Normalizer of pronormal implies abnormal

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This article gives the statement and possibly, proof, of an implication relation between two subgroup properties. That is, it states that every subgroup satisfying the first subgroup property (i.e., pronormal subgroup) must also satisfy the second subgroup property (i.e., subgroup with abnormal normalizer)
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Statement

Verbal statement

The Normalizer (?) of a pronormal subgroup of a group is an Abnormal subgroup (?).

Statement with symbols

Suppose H is a pronormal subgroup of G. Then, the normalizer N_G(H) is an abnormal subgroup of G.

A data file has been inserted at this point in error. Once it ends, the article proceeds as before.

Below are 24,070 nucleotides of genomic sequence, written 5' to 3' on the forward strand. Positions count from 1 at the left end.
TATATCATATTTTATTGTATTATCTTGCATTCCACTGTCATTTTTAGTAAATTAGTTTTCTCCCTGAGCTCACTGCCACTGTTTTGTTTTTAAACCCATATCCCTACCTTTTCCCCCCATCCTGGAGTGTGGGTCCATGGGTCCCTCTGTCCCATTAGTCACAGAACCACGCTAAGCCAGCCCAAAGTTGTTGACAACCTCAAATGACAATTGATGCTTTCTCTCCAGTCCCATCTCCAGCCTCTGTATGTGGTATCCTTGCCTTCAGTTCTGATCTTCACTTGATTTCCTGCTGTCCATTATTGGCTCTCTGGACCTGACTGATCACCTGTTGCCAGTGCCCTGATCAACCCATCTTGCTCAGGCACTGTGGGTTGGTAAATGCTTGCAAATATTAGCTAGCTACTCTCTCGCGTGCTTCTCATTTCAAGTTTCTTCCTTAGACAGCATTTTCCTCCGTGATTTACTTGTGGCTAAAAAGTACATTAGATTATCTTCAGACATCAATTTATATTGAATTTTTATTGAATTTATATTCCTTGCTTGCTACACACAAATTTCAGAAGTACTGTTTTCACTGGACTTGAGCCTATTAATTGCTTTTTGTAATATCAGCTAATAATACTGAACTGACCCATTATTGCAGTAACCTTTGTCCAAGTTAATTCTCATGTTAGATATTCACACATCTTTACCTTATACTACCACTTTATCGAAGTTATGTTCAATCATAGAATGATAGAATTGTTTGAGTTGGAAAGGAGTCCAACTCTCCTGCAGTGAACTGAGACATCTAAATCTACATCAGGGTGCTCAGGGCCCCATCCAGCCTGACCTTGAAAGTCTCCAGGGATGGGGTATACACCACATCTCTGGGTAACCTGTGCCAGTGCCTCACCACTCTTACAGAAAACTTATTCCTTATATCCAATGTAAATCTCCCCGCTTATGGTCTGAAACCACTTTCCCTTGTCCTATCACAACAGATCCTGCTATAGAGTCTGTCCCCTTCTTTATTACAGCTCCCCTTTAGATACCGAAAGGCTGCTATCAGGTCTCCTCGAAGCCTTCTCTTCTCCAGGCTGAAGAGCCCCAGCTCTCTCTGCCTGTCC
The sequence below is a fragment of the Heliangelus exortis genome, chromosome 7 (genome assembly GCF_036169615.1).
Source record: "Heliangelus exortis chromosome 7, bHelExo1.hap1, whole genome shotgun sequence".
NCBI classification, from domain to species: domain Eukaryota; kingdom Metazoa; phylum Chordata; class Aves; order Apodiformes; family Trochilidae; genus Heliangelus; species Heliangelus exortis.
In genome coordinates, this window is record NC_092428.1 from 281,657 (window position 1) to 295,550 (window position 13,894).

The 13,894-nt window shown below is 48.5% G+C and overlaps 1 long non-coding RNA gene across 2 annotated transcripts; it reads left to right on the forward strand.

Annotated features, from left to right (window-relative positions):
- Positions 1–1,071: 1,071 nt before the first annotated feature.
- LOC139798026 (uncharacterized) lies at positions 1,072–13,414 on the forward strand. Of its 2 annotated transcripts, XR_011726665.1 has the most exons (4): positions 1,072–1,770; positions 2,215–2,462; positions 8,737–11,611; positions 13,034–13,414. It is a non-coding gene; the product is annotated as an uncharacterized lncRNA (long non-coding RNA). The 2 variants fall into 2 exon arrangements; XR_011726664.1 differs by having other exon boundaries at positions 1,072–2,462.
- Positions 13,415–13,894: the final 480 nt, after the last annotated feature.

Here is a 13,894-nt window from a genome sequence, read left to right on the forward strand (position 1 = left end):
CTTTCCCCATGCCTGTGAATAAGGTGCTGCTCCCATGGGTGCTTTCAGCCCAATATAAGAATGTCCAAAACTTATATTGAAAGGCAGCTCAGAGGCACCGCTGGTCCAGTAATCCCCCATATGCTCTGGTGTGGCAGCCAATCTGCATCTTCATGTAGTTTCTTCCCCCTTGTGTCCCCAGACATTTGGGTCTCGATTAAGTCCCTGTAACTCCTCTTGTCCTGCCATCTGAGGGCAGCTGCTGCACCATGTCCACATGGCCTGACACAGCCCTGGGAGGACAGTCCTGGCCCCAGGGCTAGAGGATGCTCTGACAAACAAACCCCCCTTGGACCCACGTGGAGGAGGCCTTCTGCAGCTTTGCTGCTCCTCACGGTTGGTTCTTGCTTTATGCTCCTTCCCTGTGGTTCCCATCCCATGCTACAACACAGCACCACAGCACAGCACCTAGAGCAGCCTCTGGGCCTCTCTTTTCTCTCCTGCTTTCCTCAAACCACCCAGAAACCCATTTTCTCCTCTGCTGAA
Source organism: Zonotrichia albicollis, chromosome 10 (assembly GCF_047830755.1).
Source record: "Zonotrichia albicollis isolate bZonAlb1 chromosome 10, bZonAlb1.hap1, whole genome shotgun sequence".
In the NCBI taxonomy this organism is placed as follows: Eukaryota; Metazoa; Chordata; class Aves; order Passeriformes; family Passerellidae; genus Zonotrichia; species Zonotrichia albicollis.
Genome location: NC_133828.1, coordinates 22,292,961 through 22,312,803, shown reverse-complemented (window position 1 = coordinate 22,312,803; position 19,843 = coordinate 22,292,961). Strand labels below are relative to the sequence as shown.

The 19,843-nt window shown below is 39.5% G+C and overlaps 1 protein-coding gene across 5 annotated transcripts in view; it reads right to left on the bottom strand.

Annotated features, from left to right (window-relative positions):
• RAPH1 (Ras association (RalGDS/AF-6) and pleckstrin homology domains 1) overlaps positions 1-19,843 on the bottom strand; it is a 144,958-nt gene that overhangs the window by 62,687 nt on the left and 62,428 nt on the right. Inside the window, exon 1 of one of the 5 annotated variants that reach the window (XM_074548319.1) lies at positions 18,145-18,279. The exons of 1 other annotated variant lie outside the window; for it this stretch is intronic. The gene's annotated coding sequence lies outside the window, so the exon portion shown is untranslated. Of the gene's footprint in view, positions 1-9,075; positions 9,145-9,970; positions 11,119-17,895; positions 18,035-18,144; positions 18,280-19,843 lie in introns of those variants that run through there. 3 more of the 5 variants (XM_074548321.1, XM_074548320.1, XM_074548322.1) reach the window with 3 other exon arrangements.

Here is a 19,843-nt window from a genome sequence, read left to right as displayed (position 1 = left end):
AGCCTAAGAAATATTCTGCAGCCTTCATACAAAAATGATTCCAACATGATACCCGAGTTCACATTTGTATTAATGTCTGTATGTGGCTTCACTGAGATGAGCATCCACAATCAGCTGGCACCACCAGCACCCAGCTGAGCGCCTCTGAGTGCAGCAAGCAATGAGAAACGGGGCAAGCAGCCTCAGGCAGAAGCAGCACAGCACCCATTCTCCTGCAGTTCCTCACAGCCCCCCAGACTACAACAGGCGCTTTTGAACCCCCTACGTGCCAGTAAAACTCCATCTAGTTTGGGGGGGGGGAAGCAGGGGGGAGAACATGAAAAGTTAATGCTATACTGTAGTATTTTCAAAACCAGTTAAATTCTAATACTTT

Definitions used

Pronormal subgroup

Further information: Pronormal subgroup

A subgroup H of a group G is termed pronormal if for any g \in G, there exists x \in \langle H, H^g \rangle such that H^x = H^g. Here, H^g := g^{-1}Hg.

Abnormal subgroup

Further information: Abnormal subgroup

A subgroup H of a group G is termed abnormal if for any g \in G, g \in \langle H, H^g \rangle.

Related facts

Corollaries

  • Sylow-normalizer implies abnormal: The normalizer of a Sylow subgroup is an abnormal subgroup. In particular, it is self-normalizing, and any subgroup containing it is also self-normalizing.

Proof

Given: Group G, pronormal subgroup H, K = N_G(H).

To prove: For any g \in G, g \in \langle K, K^g \rangle .

Proof: By the definition of pronormality, there exists x \in \langle H, H^g \rangle such that H^g = H^x. Thus, H^{gx^{-1}} = H, so gx^{-1} \in N_G(H), hence g \in N_G(H)x = Kx. We know that x \in \langle H, H^g \rangle \le \langle K, K^g \rangle, so g \in \langle K, K^g \rangle.